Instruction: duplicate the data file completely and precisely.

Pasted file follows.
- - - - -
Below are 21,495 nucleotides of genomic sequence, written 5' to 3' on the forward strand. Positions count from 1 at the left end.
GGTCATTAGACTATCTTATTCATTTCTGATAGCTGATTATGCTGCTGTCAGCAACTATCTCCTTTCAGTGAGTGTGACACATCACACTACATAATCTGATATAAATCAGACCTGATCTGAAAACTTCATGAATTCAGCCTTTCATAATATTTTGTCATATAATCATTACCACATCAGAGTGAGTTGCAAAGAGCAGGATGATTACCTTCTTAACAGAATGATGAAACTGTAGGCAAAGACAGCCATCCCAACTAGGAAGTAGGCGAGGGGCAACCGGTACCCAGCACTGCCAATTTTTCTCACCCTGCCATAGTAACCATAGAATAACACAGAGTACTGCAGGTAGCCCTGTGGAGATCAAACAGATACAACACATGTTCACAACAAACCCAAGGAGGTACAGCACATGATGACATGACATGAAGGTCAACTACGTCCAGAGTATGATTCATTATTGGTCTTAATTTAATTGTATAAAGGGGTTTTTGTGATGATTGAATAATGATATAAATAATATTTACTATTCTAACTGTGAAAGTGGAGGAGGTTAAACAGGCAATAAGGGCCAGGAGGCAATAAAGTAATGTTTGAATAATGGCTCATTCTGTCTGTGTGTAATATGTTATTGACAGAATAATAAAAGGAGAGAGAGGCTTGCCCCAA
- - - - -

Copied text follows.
Below are 21,495 nucleotides of genomic sequence, written 5' to 3' on the forward strand. Positions count from 1 at the left end.
GGTCATTAGACTATCTTATTCATTTCTGATAGCTGATTATGCTGCTGTCAGCAACTATCTCCTTTCAGTGAGTGTGACACATCACACTACATAATCTGATATAAATCAGACCTGATCTGAAAACTTCATGAATTCAGCCTTTCATAATATTTTGTCATATAATCATTACCACATCAGAGTGAGTTGCAAAGAGCAGGATGATTACCTTCTTAACAGAATGATGAAACTGTAGGCAAAGACAGCCATCCCAACTAGGAAGTAGGCGAGGGGCAACCGGTACCCAGCACTGCCAATTTTTCTCACCCTGCCATAGTAACCATAGAATAACACAGAGTACTGCAGGTAGCCCTGTGGAGATCAAACAGATACAACACATGTTCACAACAAACCCAAGGAGGTACAGCACATGATGACATGACATGAAGGTCAACTACGTCCAGAGTATGATTCATTATTGGTCTTAATTTAATTGTATAAAGGGGTTTTTGTGATGATTGAATAATGATATAAATAATATTTACTATTCTAACTGTGAAAGTGGAGGAGGTTAAACAGGCAATAAGGGCCAGGAGGCAATAAAGTAATGTTTGAATAATGGCTCATTCTGTCTGTGTGTAATATGTTATTGACAGAATAATAAAAGGAGAGAGAGGCTTGCCCCAA